“Why Teamwork Matters” – On the playground at recess, it matters that the kids can get along. Politics is no different. As mentioned, the photo of Trump says, “I can work with Congress; the members are my equal partners.” For much too long in his first 100 days, the White House message was, “I’m going it alone.” That almost always fails.

“Why Teammates Cut and Run” – The strategy going forward gets tricky. All 435 members of the House of Representatives are up for reelection, as are 33 members of the Senate. One name not on the ballot is Trump's. Yet, the midterm election is a referendum on his first two years. Over the next year, you may see many of these Republicans widen the distance between themselves and the President. Call it the “Ten-Foot Pole” phenomenon. If the Obamacare fight drags on and bounces back and forth between the House and the Senate, it could see an erosion of votes; and it won’t take but a few departures to kill it. Congress must get it done by October 1, 2017, or it may get shelved. That would be a huge defeat and fuel many Democratic challengers.

“The Odds” – Oddly enough, the odds favor Republicans in 2018. Of the 33 Senate seats up, 21 are occupied by Democrats; and 10 of those are in states Trump carried in 2016. The irony is that the party in the White House usually loses seats in the midterm elections. Right now, Republicans have a 52-48 Senate advantage. I bet they pick up at least four seats. In the House, they could lose a dozen seats, but probably not lose their majority. However, if there is a major Trump agenda policy meltdown, then watch out. Few saw the Republican tidal wave coming in 1994. Republicans gained 54 House seats and 9 in the Senate to take the majority in both chambers.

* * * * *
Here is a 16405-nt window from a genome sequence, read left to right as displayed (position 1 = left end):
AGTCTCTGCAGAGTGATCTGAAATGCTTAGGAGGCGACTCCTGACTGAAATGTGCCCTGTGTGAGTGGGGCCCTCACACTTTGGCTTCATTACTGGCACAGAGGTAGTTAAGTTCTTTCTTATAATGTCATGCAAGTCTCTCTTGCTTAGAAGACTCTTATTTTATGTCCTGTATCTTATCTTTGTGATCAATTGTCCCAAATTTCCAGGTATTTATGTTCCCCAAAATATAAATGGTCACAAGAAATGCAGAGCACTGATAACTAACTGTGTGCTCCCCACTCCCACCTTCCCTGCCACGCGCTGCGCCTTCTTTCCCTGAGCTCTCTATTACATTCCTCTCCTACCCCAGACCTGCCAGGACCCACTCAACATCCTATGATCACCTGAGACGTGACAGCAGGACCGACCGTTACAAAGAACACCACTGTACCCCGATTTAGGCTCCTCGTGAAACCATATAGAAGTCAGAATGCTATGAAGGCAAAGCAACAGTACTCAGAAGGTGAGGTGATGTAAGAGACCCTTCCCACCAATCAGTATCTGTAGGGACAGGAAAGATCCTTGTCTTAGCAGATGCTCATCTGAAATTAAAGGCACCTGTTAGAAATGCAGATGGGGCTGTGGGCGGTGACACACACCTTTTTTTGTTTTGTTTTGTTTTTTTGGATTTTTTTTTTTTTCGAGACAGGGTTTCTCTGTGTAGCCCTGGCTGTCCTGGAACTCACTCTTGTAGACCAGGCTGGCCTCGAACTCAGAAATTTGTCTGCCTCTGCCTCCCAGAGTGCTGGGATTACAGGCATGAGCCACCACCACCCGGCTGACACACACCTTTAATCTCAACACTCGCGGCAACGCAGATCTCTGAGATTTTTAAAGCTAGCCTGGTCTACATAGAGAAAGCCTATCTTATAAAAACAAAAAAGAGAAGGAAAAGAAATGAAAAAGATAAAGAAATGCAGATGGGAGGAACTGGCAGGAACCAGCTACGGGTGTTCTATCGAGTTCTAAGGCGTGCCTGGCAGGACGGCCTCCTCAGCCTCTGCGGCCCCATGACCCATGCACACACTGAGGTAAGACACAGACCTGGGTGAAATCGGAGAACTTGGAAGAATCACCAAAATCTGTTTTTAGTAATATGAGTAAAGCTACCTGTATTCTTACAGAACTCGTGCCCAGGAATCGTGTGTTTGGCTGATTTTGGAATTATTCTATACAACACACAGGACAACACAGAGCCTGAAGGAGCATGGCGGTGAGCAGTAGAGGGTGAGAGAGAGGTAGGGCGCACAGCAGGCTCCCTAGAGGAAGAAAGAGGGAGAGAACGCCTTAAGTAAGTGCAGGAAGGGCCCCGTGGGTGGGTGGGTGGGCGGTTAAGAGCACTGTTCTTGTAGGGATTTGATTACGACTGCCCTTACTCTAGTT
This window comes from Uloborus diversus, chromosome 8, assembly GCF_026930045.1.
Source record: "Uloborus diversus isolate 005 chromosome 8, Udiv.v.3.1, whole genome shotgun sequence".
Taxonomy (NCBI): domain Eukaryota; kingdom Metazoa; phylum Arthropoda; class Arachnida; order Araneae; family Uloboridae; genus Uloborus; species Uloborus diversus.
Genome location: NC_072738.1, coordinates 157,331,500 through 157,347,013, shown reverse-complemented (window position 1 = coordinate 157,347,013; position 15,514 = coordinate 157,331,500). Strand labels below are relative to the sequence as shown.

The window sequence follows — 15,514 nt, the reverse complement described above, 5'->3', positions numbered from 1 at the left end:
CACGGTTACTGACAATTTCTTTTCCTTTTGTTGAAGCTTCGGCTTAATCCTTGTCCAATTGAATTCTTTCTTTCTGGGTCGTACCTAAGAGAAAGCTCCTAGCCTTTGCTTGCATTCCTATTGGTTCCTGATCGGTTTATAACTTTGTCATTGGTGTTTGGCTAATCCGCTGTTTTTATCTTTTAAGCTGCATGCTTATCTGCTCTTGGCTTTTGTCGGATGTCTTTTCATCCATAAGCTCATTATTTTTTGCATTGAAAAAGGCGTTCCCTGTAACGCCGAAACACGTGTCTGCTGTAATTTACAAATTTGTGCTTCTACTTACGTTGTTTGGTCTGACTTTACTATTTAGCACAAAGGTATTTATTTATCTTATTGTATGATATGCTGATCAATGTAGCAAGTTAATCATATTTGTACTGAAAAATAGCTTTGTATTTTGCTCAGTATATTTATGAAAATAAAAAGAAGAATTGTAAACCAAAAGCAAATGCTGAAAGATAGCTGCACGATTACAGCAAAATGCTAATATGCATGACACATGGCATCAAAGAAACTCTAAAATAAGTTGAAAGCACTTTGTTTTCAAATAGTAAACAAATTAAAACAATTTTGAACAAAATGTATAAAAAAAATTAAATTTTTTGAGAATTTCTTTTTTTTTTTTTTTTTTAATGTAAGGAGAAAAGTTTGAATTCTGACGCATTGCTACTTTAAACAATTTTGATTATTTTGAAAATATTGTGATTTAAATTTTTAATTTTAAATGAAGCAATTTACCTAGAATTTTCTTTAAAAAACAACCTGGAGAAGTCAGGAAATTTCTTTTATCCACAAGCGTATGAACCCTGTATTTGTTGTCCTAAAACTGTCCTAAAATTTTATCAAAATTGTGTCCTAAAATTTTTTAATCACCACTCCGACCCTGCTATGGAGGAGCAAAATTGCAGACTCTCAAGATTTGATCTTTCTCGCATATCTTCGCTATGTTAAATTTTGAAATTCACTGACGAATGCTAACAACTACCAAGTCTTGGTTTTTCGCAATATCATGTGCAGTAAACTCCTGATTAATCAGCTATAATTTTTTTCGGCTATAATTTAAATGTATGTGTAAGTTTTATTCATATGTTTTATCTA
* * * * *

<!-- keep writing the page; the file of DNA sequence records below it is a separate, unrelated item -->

“Where the Rubber Meets the Road” – Politics and policy intersect; you can’t avoid it. Here’s a real-world example. If coverage of pre-existing medical conditions is reduced, studies show the state that would be hardest hit is West Virginia. The Mountain State has the highest per capita rate of people with pre-existing condition. Senator Joe Manchin (D-WV) is the most conservative Democrat in the Senate, and aligns with Republicans on key issues. They may need his vote to repeal and replace Obamacare, but he’s also facing a tough reelection bid next year. So how does he vote? Stay tuned!

“An Immigration Olive Branch” – One strategy that might prove useful in the still-early days of this administration is to extend the proverbial "olive branch." President Trump wants to build a border wall and to defund sanctuary cities, but he has also talked about embracing some pro-immigration ideas, such as the “Dream Act.” It would protect and eventually give legal status to children who were brought here illegally by their parents or others. Many of those children are now educated, working adults. The Dream Act would grant them a path to citizenship and - at the same time - show Mr. Trump’s flexibility on immigration issues. The President would be wise to show he can work across the aisle at times.

What are your thoughts? Can the Republicans be a party of unity, or of division? Just click the comments button at www.MarkCurtiMedia.com.

Mark Curtis, Ed.D., is a nationally-known political reporter, author, and analyst. He is currently Chief Political Reporter for the five Nexstar Media TV stations in West Virginia.

© 2017, Mark Curtis Media, LLC

Photo courtesy: cbsnews.com